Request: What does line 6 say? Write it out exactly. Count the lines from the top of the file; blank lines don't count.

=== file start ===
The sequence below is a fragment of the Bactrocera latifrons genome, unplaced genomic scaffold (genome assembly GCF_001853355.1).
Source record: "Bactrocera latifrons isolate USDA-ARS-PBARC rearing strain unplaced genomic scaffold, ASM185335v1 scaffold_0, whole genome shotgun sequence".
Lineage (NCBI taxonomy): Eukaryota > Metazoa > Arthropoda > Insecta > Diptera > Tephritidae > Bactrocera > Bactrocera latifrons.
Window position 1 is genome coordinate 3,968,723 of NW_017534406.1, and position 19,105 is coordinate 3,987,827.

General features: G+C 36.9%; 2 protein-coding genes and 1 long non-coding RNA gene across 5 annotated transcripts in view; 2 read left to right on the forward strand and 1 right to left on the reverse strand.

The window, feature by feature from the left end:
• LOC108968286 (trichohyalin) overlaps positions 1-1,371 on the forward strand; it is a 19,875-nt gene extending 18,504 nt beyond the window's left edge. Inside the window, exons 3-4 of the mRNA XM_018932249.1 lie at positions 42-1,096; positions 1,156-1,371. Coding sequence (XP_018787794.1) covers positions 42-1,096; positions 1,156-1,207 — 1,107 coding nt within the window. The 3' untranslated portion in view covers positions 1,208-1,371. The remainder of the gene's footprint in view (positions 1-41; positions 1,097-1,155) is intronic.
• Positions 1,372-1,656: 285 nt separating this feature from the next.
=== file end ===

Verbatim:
The window, feature by feature from the left end: